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The changing molecular epidemiology of Enterococcus faecium harbouring the van operon at a teaching hospital in Western Australia: A fifteen-year retrospective study

Lee, T.ORCID: 0000-0003-3333-0076, Pang, S., Daley, D.A., Pearson, J.C., Abraham, S. and Coombs, G.W.ORCID: 0000-0003-1635-6506 (2022) The changing molecular epidemiology of Enterococcus faecium harbouring the van operon at a teaching hospital in Western Australia: A fifteen-year retrospective study. International Journal of Medical Microbiology, 312 (1). Art. 151546.

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Abstract

Introduction

Enterococcus faecium is an opportunistic pathogen that has become one of the leading causes of hospital acquired infection that are resistant to multiple critically important antimicrobials.

Aim

The objective of the study was to describe the molecular characteristics and relationship between major strains of E. faecium harbouring the van operon and to determine if the strains had increasing virulence and antimicrobial resistance determinants over time.

Methods

E. faecium harbouring the van operon detected using PCR from surveillance rectal swabs of patients that were admitted to high-risk units at a Perth teaching hospital from 2001 to 2015 were retrospectively analysed using a whole genome sequencing and bioinformatics approach.

Results

ST18, ST78, ST80, ST173, ST203 and ST555 were identified as the major STs accounting for 93.7% of E. faecium isolates. Except for ST173, major STs identified at Royal Perth Hospital (RPH) have been reported across Australia and internationally. Isolates from each ST formed independently branched phylogenetic clusters with each harbouring unique virulence and antimicrobial resistance profiles. Depending on the ST, different genes conferring resistance to similar antimicrobial classes were identified. Except for ST80 which harboured the vanA type operon, all major strains harboured the vanB operon conferring only vancomycin resistance.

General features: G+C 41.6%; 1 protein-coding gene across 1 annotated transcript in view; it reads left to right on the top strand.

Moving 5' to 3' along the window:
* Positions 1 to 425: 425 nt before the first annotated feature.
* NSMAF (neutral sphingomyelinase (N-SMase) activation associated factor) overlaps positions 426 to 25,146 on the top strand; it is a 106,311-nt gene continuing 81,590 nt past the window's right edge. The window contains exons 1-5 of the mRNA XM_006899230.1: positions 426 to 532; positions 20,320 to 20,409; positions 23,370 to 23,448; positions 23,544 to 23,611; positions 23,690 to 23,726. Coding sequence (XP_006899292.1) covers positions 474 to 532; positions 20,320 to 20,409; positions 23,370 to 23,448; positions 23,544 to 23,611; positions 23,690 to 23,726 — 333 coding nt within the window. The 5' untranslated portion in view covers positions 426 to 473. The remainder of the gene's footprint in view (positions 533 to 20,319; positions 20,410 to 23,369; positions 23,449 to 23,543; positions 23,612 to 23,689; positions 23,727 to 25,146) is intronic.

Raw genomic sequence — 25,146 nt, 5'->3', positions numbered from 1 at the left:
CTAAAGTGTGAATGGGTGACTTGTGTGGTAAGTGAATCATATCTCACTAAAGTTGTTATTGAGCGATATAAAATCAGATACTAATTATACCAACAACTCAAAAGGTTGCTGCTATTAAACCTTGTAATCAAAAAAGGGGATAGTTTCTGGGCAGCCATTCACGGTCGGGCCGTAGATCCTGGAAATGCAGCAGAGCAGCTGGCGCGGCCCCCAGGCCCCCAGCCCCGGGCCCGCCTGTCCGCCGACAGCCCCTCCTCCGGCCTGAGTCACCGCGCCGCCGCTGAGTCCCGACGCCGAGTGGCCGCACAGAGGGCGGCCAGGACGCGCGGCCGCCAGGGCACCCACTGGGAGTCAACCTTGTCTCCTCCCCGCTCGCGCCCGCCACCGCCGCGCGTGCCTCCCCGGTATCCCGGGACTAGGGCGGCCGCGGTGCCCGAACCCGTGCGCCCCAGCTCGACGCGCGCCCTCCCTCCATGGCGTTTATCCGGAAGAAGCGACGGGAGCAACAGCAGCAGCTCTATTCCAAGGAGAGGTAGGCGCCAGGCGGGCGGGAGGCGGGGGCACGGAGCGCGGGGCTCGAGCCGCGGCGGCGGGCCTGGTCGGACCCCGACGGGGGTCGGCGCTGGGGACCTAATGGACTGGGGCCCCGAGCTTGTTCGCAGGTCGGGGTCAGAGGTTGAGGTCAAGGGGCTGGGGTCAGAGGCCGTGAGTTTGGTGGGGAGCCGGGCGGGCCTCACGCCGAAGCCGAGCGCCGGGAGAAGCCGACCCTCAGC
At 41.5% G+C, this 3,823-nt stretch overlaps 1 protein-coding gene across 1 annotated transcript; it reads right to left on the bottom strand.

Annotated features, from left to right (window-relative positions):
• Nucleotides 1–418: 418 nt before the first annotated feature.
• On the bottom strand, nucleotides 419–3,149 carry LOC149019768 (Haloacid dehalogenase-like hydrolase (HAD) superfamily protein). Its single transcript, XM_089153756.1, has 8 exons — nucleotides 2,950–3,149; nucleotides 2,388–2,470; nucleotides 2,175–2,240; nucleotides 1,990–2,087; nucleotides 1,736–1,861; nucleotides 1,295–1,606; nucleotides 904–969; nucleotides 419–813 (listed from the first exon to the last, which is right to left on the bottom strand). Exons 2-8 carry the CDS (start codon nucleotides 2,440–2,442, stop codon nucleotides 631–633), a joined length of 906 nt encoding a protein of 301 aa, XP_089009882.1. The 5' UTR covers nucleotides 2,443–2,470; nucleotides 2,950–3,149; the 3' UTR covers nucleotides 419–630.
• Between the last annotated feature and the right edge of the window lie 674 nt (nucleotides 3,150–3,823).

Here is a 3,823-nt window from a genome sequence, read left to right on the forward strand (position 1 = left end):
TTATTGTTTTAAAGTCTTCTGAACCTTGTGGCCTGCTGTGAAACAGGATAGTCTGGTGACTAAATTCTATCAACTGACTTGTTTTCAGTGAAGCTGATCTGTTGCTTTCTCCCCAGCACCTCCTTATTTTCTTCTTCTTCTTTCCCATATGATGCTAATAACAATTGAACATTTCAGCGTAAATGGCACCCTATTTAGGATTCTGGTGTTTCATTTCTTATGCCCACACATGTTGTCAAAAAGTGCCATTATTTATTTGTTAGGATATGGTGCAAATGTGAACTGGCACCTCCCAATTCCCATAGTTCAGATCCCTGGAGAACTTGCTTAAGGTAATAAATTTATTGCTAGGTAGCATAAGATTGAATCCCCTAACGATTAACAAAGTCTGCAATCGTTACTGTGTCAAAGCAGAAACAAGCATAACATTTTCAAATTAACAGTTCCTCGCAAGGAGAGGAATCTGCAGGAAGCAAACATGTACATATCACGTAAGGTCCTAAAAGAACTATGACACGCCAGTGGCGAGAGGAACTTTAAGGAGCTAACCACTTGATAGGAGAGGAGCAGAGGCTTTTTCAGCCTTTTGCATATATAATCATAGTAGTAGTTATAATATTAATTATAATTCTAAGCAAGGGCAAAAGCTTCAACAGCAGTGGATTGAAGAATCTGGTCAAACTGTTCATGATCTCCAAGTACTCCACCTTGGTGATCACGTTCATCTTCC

Conclusion

Major strains of E. faecium isolated over 15-years showed unique virulome and resistome profiles with no indication of increasing virulence or antimicrobial resistance determinants. Strains were distantly related and the acquisition of different genes encoding similar antimicrobial resistances suggest the independent evolution of each strain.

Item Type: Journal Article
Publisher: Elsevier GmbH
Copyright: © 2021 Published by Elsevier GmbH
URI: http://researchrepository.murdoch.edu.au/id/eprint/63424
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